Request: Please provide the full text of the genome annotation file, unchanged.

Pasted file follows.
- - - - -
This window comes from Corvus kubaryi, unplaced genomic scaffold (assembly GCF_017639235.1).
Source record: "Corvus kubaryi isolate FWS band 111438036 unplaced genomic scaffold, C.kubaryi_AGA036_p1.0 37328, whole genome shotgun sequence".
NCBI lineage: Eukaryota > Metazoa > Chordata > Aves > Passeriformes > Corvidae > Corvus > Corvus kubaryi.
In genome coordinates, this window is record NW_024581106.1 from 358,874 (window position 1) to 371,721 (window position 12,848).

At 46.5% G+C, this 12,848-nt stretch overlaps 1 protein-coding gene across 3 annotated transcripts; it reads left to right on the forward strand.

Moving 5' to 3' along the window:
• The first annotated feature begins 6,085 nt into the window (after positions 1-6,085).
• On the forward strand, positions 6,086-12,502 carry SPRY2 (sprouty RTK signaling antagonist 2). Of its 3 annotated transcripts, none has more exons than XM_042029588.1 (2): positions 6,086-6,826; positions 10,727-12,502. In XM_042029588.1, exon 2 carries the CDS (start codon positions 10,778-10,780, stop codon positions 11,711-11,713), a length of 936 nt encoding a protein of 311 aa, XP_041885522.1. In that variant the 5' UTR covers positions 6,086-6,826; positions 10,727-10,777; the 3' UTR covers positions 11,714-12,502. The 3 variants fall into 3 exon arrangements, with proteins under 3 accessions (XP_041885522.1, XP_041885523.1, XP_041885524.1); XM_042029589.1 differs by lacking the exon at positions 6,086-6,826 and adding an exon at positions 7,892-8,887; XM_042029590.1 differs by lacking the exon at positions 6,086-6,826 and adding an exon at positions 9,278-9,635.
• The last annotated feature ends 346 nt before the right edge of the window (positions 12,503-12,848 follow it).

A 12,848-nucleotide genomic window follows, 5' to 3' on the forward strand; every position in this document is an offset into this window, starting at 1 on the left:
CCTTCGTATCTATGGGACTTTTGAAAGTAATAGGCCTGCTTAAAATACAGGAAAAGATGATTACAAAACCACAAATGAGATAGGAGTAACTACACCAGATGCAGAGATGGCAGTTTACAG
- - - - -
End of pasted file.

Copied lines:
This window comes from Corvus kubaryi, unplaced genomic scaffold (assembly GCF_017639235.1).
Source record: "Corvus kubaryi isolate FWS band 111438036 unplaced genomic scaffold, C.kubaryi_AGA036_p1.0 37328, whole genome shotgun sequence".
NCBI lineage: Eukaryota > Metazoa > Chordata > Aves > Passeriformes > Corvidae > Corvus > Corvus kubaryi.
In genome coordinates, this window is record NW_024581106.1 from 358,874 (window position 1) to 371,721 (window position 12,848).

At 46.5% G+C, this 12,848-nt stretch overlaps 1 protein-coding gene across 3 annotated transcripts; it reads left to right on the forward strand.

Moving 5' to 3' along the window:
• The first annotated feature begins 6,085 nt into the window (after positions 1-6,085).
• On the forward strand, positions 6,086-12,502 carry SPRY2 (sprouty RTK signaling antagonist 2). Of its 3 annotated transcripts, none has more exons than XM_042029588.1 (2): positions 6,086-6,826; positions 10,727-12,502. In XM_042029588.1, exon 2 carries the CDS (start codon positions 10,778-10,780, stop codon positions 11,711-11,713), a length of 936 nt encoding a protein of 311 aa, XP_041885522.1. In that variant the 5' UTR covers positions 6,086-6,826; positions 10,727-10,777; the 3' UTR covers positions 11,714-12,502. The 3 variants fall into 3 exon arrangements, with proteins under 3 accessions (XP_041885522.1, XP_041885523.1, XP_041885524.1); XM_042029589.1 differs by lacking the exon at positions 6,086-6,826 and adding an exon at positions 7,892-8,887; XM_042029590.1 differs by lacking the exon at positions 6,086-6,826 and adding an exon at positions 9,278-9,635.
• The last annotated feature ends 346 nt before the right edge of the window (positions 12,503-12,848 follow it).

A 12,848-nucleotide genomic window follows, 5' to 3' on the forward strand; every position in this document is an offset into this window, starting at 1 on the left:
CCTTCGTATCTATGGGACTTTTGAAAGTAATAGGCCTGCTTAAAATACAGGAAAAGATGATTACAAAACCACAAATGAGATAGGAGTAACTACACCAGATGCAGAGATGGCAGTTTACAG